Contemporary Banknotes of Japan

Many a times do we see banknotes and coins of a country portraying various pictures and portraits, which reflect the country’s unique culture, history, heritage and geography. Ranging from portraits of prominent individuals to pictures of natural sceneries, images chosen to be featured on a country’s currency most often accurately represents the culture, politics and geography of the country itself, while serving to remind the people of their proud heritage and culture that must be appreciated and preserved for generations to come.

Banknotes all around the world often feature portraits of politicians, scientists, renowned historical figures, rulers, musicians, laureates and others on the obverse (front) side. On the other hand, the reverse (back) side frequently portrays natural sceneries, tourist destinations, national heritages, cultural monuments, social lifestyle and other features relevant to the country itself. Well, the same rule also applies for the uniqueness of Japanese culture and society, which is well-featured on contemporary Japanese banknotes.

Headquarters of the Bank of Japan, Tokyo

The currency used by Japan is known as the yen (円, en), which is denoted by the sign ¥. Traditionally, 1 yen can be subdivided into 100 sen (錢) or 1000 rin (厘), but both these subunits are no longer available in circulation since 1953 and are also rarely used in present-day daily transactions.

The Japanese yen currently holds the honour of being the third most-traded currency in the foreign exchange market after the American dollar and the euro. Besides this, the Japanese yen is also commonly utilized as a reserve currency alongside the American dollar, the euro and the British pound sterling. For the benefit of those of you who are not familiar with economics, a reserve currency is a foreign currency held in large amounts by worldwide central banks and major monetary authorities as part of their assets. Reserve currencies can also be used as international pricing currencies for transactions involving globally traded products, such as oil and gold.

The exclusive authorized issuer of the Japanese yen is the Bank of Japan (日本銀行, Nippon Ginkou), of which its headquarters is situated in the Japanese capital of Tokyo (東京).

As and when this article was written, Japan has issued five series of banknotes since the end of World War II in 1945. The fifth series, known as Series E, was first issued in 2004 and is currently legal tender in Japan and for international transactions. Series E banknotes comprise of ¥1000, ¥5000 and ¥10,000 banknotes. In addition to these banknotes, the ¥2000 banknote, which belongs to Series D (fourth series), is also legal tender.

In this article, I will be giving you a walkthrough on the aforementioned banknotes. Alongside pictures of each of these banknotes, I will give a brief description of the portraits and images featured on both the obverse and reverse sides.

The above is the 1000 yen, or ¥1000 banknote. The obverse side displays a portrait of Hideyo Noguchi (野口英世, Noguchi Hideyo), also known as Seisaku Noguchi (野口清作, Noguchi Seisaku).

Hideyo Noguchi (1876 – 1928) was a renowned Japanese Christian bacteriologist based in America. Born in Inawashiro (猪苗代), Fukushima Prefecture (福島), Dr Noguchi passed his examinations to practice medicine at the age of 20. He is most famous for his remarkable discovery of the Treponema pallidum bacteria, which is the cause of syphilis. Besides this discovery, he also did numerous researches in the medical field, travelling far and wide to conduct researches on poliomyelitis, Oroya fever, trachoma and yellow fever. As a result, he was conferred many awards worldwide and was also nominated for the Nobel Prize several times.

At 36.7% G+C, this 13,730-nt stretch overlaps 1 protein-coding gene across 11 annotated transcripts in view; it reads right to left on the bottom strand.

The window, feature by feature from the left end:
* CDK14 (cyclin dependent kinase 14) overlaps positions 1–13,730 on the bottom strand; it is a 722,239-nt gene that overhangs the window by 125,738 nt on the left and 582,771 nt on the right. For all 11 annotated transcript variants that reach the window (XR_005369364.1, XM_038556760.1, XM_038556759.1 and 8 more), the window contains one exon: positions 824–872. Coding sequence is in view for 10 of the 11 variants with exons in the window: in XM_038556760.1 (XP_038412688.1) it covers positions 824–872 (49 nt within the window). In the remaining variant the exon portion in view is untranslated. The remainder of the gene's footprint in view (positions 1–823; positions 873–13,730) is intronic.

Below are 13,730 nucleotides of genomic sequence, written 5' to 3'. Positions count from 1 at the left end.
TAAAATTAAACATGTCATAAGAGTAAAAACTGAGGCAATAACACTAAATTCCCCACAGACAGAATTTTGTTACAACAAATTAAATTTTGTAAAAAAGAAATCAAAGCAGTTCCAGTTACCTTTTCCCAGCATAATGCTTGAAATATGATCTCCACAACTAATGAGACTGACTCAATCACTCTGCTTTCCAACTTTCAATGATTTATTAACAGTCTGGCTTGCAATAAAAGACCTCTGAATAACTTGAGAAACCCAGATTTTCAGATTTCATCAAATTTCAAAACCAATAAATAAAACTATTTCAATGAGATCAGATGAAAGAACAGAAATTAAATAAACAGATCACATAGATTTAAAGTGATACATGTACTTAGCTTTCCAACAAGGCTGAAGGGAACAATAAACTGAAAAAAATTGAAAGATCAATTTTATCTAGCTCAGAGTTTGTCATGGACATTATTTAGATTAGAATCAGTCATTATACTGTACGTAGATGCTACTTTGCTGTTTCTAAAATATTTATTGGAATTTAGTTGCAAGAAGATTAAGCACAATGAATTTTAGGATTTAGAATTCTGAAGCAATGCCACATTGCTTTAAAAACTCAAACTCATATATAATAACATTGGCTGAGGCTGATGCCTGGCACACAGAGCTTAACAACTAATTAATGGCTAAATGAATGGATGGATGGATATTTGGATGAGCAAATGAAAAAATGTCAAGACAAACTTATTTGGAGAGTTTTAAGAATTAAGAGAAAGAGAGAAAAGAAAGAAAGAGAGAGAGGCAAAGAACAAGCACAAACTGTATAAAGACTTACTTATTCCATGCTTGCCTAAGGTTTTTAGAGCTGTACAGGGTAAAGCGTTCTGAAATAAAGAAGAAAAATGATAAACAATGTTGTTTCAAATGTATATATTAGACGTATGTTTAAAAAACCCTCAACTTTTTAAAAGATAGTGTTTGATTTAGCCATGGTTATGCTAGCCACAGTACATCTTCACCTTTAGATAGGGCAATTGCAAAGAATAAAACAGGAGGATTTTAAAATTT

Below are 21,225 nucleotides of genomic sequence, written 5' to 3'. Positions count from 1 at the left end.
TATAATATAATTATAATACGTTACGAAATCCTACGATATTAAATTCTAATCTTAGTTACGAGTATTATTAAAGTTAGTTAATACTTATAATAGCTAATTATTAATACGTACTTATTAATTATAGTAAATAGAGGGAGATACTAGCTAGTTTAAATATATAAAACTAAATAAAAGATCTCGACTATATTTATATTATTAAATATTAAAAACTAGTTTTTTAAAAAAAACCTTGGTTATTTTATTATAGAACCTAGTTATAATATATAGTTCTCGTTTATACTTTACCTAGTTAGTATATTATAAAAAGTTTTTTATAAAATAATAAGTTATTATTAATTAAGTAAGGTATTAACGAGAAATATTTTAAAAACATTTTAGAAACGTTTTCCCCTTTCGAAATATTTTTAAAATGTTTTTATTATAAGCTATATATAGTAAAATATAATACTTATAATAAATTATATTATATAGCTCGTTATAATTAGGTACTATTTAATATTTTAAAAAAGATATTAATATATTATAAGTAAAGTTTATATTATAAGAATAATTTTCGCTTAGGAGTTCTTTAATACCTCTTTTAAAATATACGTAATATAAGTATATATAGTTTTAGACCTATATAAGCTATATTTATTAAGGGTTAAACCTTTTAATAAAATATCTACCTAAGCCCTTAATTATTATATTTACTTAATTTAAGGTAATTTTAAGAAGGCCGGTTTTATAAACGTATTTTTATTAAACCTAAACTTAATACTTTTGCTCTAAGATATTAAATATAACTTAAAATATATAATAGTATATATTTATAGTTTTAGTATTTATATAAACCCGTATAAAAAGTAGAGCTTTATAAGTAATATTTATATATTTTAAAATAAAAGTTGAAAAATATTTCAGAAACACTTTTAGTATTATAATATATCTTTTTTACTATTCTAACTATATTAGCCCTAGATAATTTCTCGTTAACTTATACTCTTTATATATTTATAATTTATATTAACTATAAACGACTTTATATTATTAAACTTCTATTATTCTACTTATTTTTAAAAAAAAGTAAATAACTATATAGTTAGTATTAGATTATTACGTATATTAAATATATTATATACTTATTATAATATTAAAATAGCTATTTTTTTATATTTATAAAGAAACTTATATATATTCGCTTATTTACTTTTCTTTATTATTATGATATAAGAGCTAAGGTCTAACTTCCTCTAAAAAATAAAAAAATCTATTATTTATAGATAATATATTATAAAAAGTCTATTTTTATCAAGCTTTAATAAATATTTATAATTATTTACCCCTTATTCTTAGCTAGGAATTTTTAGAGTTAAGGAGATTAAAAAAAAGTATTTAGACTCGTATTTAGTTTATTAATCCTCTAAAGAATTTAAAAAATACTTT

Dr Noguchi was very actively involved in researching the yellow fever in order to develop a vaccine for it. In one of his research travels, he travelled to Africa to confirm that yellow fever was caused by a bacteria and not a virus. Ironically, he contracted yellow fever there and died in 1928 in Accra, Gold Coast (modern-day Ghana). Currently, a few research institutions and awards are posthumously named after him, in commemoration of his great and tireless contributions in the field of medical research.

On the reverse side of the banknote, one can see an image of the renowned Mount Fuji (富士山, Fuji-san), along with Lake Motosu (本栖湖, Motosu-ko) and a few cherry blossoms (桜, sakura).

Mount Fuji holds the record for being the highest mountain in Japan, standing majestically on the boundary between the prefectures of Shizuoka (静岡) and Yamanashi (山梨) west of Tokyo. This dormant volcano, which last erupted in 1707 – 1708, is considered to be a sacred site for the native Japanese religion of Shintoism. Mount Fuji has been frequently featured in Japanese artworks and literature, and is currently one of the most frequented tourist destinations in Japan. Lake Motosu, on the other hand, is one of the five lakes surrounding the majestic peak.

This is the 2000 yen, or ¥2000 banknote. A picture of the Shureimon (守礼門) is observable on the obverse side of the banknote.

Situated in Naha (那覇), Okinawa Prefecture (沖縄県, Okinawa-ken), the Shureimon is a well-known gate constructed in the 16th century based on Chinese architecture and Ryukyuan influences. This gate is the second of the main gates of the Shuri Castle (首里城, Shuri-jou), which was the imperial palace of the Ryukyu Kingdom (琉球王国, Ryuukyuu-oukoku). During World War II, particularly during the Battle of Okinawa in 1945, buildings and infrastructures on the Okinawa Islands were nearly annihilated, leaving the entire region in a state of desolation. The Shuri Castle and Shureimon were not spared. However, after the war, the Japanese government embarked on major restoration and reconstruction works, rebuilding both the castle and the gate to what it is now, based on historical records and pictures of the original structures before the war.

The reverse side features the Tale of Genji (源氏物語, Genji Monogatari) and its author, Murasaki Shikibu (紫式部). On the left side of the note, one can see an image of a scene taken from the Tale of Genji, along with an excerpt taken from an imperial manuscript of the novel. On the bottom right corner, there is a portrait of Murasaki Shikibu (973 – 1014/1025), the author of the novel.